Supply chain leadership will be critical to leading optimization, to control costs and to maintain a safe, secure market delivery system. The pharmaceutical industry has been very aggressive in creating true global supply chains. As a part of this global expansion, companies are learning they cannot “copy and paste” the same supply chain solutions across every market. No matter where they are on the globe, organizations have to customize their strategies and solutions to meet the needs of the marketplace. In 2014, supply chain cost optimization will be a driving factor in entry and reconfiguration decisions such as:
- Network Configuration: Eliminating unnecessary and duplicate operations, while minimizing transportation, will generate significant changes that will have to be balanced against political pressures in key markets.
- Logistics and Third-Party Logistics Partners: Understanding what the right number and blend of partners is for each market must be based on both global standards and local capabilities. It also needs to focus on cost reduction without sacrificing quality.
- Manufacturing: Quality starts with material management and ensuring the proper storage and handling of materials and work in progress (WIP) is maintained throughout the production cycle. Segregation of clean and dirty process steps should happen every time a material is moved. Reducing cross-contamination is a function of material and WIP flow.
- Inventory Management: Reduction of on-hand materials, WIP, and finished goods will generate greater savings than all other initiatives combined. Conducting an in-depth inventory gap assessment will clearly identify opportunities and excesses driven by overlapping safety stock, quality lead time, and limited supply risk aversion inventory in the system.
Many of these decisions and subsequent changes will impact the entire supply chain, and must be made as part of a cohesive strategy to generate sustainable improvements.
We can also expect to see the implications of the Affordable Care Act roll out. This is the year that major changes will begin to impact the marketplace, but unfortunately, it appears no one fully understands what that impact will be for the healthcare industry. What was estimated at an additional 40 to 65 million insured patients may end up being less in the short-term due to costs and implementation glitches. But pressure to lower drug and treatment costs is not going away.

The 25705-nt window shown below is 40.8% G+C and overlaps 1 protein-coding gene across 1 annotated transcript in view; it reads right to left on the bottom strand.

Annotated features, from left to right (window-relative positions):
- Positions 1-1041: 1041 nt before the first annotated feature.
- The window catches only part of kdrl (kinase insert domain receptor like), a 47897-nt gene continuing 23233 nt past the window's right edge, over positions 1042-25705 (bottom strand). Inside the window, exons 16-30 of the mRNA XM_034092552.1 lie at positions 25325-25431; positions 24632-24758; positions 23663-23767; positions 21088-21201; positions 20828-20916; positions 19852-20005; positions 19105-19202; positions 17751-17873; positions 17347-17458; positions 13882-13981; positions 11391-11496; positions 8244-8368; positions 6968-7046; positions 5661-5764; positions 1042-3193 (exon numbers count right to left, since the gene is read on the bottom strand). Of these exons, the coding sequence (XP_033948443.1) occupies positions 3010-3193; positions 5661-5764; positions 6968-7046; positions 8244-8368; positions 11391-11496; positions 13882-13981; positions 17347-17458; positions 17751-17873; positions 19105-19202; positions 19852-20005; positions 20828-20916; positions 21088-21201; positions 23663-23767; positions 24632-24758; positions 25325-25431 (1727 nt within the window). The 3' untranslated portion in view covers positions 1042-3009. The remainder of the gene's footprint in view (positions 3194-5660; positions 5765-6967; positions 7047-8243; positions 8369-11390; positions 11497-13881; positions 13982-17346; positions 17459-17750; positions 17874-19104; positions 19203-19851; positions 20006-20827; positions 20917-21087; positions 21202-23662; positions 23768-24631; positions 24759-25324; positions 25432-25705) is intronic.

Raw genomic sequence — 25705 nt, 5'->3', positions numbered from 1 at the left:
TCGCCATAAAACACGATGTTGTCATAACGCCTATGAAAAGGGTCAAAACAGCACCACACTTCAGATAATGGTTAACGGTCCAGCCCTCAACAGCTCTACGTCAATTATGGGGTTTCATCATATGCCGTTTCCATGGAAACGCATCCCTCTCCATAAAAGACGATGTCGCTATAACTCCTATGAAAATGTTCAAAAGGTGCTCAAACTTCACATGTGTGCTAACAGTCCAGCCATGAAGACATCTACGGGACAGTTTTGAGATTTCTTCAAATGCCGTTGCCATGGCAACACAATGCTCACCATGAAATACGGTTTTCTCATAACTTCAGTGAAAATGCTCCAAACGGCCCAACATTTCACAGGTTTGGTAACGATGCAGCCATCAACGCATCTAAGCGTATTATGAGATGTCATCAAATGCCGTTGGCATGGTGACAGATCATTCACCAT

Optimizing the supply chain overall must be the goal. Successfully doing so is an art form of combining performance metrics, analytics, risk assessment, and internal versus external options on a daily basis. A strong set of operational tools, facilities, systems and awareness of future possibilities is key to allowing supply chain professionals to manage and control spend without compromising product integrity, as well as adapting daily to new regulations, global demands and unplanned network interruptions.
Cost, quality, safety and innovation are equally critical to achieving excellence in 2014. Emerging markets will continue to demand the best treatments at the lowest cost, favor their own providers, and become more sophisticated business partners. At the same time, established markets will demand even higher standards and grapple with controlling healthcare expenditures. Organizations must take the first step by establishing the current condition of the supply chain and developing a road map to overcome gaps and capture opportunities.